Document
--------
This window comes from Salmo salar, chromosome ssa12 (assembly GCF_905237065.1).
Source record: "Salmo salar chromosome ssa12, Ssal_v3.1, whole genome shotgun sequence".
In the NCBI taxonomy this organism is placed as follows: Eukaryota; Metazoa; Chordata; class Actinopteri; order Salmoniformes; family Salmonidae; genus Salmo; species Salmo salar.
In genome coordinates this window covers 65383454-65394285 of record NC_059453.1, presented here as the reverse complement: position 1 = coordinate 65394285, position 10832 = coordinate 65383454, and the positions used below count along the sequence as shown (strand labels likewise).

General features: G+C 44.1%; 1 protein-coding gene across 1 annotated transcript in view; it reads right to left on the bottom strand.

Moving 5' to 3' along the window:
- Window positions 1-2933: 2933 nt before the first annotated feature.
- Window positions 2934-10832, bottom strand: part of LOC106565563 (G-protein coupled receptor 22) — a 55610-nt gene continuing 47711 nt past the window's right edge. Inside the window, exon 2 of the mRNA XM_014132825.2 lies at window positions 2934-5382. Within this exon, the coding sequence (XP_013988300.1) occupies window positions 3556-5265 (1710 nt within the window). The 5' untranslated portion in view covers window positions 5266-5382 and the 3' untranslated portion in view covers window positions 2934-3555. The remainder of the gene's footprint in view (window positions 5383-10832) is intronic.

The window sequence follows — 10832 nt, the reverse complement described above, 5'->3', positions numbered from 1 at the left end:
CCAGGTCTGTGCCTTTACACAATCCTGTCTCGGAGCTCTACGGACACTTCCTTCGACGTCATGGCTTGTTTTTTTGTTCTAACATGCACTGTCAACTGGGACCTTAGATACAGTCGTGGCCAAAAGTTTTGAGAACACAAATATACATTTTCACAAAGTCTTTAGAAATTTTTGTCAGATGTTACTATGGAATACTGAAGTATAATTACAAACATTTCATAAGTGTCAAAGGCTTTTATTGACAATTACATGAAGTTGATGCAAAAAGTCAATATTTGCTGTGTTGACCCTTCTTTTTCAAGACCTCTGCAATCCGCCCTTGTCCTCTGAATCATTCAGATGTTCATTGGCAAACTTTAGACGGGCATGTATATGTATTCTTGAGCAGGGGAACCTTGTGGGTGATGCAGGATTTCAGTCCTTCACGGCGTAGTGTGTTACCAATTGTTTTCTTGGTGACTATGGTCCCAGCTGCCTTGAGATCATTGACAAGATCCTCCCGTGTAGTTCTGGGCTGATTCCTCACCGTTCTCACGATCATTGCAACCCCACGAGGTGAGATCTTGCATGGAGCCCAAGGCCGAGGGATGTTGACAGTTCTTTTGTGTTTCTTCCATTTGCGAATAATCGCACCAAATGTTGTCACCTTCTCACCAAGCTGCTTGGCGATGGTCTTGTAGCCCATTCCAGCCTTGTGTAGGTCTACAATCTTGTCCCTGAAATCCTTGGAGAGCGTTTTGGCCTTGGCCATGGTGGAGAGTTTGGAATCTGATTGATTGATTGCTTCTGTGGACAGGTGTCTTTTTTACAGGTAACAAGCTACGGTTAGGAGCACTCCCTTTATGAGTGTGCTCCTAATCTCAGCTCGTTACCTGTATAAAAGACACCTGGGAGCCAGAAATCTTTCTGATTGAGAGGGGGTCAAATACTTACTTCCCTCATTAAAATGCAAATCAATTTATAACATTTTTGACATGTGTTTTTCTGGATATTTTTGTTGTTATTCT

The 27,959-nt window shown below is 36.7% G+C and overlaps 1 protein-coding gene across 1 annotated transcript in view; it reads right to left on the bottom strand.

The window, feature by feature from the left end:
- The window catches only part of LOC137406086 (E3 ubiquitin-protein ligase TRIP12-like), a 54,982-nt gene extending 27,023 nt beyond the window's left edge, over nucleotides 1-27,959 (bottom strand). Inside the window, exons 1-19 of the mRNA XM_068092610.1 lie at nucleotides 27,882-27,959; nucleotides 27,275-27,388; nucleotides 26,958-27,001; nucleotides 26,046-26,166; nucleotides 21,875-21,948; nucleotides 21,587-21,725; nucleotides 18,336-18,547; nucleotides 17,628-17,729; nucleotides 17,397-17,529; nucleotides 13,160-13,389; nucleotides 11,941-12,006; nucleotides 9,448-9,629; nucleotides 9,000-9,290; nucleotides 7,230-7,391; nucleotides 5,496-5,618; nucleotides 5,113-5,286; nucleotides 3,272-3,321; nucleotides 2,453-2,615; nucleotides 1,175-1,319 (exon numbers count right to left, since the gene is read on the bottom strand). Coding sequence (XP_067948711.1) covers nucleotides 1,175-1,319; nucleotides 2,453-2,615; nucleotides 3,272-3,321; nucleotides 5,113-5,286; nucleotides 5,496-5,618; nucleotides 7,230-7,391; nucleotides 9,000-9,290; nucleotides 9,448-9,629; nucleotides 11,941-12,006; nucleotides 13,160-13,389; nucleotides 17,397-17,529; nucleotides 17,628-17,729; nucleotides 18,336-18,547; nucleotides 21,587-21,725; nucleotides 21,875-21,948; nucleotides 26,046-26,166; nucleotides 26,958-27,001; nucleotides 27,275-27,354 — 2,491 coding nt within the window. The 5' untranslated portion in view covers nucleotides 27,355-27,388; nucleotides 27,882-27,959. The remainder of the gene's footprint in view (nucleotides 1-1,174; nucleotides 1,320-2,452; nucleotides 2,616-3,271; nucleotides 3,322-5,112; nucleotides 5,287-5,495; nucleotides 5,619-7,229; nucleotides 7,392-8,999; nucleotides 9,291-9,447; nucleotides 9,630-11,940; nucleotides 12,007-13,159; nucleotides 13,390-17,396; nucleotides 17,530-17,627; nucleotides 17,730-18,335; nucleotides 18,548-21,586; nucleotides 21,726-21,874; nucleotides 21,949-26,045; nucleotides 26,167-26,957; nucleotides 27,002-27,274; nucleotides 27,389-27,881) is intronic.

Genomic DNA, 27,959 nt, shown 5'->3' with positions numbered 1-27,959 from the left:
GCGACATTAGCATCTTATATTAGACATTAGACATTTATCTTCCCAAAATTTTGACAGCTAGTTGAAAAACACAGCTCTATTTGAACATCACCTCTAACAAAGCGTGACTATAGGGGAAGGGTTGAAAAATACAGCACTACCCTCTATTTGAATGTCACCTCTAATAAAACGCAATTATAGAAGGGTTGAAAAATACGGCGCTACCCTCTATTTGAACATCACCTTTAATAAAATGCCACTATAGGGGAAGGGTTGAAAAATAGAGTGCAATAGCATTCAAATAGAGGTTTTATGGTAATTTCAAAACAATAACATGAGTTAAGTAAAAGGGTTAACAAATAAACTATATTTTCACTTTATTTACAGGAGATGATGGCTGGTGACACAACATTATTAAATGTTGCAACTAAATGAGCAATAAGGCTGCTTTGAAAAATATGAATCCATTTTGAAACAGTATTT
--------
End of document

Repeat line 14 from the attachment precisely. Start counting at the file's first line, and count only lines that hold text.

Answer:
Genomic DNA, 27,959 nt, shown 5'->3' with positions numbered 1-27,959 from the left: